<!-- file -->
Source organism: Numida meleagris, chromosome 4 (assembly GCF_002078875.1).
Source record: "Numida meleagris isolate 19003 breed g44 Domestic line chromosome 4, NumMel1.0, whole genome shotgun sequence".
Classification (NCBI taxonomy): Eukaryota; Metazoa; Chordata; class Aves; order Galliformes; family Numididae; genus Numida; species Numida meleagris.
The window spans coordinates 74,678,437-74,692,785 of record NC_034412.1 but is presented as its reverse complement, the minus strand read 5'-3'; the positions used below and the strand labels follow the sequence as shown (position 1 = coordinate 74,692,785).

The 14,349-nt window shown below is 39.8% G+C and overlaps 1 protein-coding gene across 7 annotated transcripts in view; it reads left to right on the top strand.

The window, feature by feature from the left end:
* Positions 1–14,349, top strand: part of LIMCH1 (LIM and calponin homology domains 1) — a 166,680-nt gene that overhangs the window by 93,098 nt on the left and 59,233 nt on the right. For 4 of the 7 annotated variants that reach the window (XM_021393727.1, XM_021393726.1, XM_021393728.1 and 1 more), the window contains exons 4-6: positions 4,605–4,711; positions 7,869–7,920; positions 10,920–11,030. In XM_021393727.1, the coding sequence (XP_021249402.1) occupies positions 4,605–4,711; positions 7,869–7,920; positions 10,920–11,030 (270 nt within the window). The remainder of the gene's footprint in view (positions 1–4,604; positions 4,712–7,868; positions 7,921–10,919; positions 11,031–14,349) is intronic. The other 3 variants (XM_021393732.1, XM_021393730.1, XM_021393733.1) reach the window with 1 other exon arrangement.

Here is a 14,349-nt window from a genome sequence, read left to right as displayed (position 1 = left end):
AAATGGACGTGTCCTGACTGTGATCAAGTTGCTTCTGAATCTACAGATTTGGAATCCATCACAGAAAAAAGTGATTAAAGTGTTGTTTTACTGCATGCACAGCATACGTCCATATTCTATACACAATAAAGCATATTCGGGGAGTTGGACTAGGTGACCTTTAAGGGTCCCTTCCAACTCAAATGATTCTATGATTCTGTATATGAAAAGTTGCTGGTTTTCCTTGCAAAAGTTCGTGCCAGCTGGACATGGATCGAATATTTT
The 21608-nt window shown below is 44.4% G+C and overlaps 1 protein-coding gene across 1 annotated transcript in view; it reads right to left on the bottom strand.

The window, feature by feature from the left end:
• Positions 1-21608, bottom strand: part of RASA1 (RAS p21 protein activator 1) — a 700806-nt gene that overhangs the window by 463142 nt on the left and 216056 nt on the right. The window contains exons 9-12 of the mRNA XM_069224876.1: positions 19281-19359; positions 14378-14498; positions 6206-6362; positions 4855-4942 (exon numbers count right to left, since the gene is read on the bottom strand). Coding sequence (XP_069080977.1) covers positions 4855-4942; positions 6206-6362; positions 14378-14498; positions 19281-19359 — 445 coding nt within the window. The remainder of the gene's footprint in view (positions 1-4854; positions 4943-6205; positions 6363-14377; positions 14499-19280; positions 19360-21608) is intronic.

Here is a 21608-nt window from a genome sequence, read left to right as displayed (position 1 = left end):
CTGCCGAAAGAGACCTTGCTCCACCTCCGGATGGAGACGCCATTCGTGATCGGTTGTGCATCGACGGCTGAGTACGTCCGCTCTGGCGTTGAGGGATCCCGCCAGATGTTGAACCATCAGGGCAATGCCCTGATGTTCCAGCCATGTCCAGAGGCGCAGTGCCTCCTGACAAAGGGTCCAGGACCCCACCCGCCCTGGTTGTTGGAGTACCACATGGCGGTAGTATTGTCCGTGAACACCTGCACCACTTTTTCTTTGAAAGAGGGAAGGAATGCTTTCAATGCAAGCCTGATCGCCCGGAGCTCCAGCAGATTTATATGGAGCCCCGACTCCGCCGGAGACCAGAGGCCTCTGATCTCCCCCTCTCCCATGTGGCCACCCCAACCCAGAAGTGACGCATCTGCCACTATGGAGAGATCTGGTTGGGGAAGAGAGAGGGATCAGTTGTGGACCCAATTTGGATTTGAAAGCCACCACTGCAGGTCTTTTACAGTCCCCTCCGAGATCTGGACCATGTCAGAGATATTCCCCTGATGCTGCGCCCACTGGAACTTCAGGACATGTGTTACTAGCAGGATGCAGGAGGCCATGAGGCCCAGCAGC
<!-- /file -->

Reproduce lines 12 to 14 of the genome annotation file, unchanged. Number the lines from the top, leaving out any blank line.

• Positions 1-21608, bottom strand: part of RASA1 (RAS p21 protein activator 1) — a 700806-nt gene that overhangs the window by 463142 nt on the left and 216056 nt on the right. The window contains exons 9-12 of the mRNA XM_069224876.1: positions 19281-19359; positions 14378-14498; positions 6206-6362; positions 4855-4942 (exon numbers count right to left, since the gene is read on the bottom strand). Coding sequence (XP_069080977.1) covers positions 4855-4942; positions 6206-6362; positions 14378-14498; positions 19281-19359 — 445 coding nt within the window. The remainder of the gene's footprint in view (positions 1-4854; positions 4943-6205; positions 6363-14377; positions 14499-19280; positions 19360-21608) is intronic.

Here is a 21608-nt window from a genome sequence, read left to right as displayed (position 1 = left end):
CTGCCGAAAGAGACCTTGCTCCACCTCCGGATGGAGACGCCATTCGTGATCGGTTGTGCATCGACGGCTGAGTACGTCCGCTCTGGCGTTGAGGGATCCCGCCAGATGTTGAACCATCAGGGCAATGCCCTGATGTTCCAGCCATGTCCAGAGGCGCAGTGCCTCCTGACAAAGGGTCCAGGACCCCACCCGCCCTGGTTGTTGGAGTACCACATGGCGGTAGTATTGTCCGTGAACACCTGCACCACTTTTTCTTTGAAAGAGGGAAGGAATGCTTTCAATGCAAGCCTGATCGCCCGGAGCTCCAGCAGATTTATATGGAGCCCCGACTCCGCCGGAGACCAGAGGCCTCTGATCTCCCCCTCTCCCATGTGGCCACCCCAACCCAGAAGTGACGCATCTGCCACTATGGAGAGATCTGGTTGGGGAAGAGAGAGGGATCAGTTGTGGACCCAATTTGGATTTGAAAGCCACCACTGCAGGTCTTTTACAGTCCCCTCCGAGATCTGGACCATGTCAGAGATATTCCCCTGATGCTGCGCCCACTGGAACTTCAGGACATGTGTTACTAGCAGGATGCAGGAGGCCATGAGGCCCAGCAGC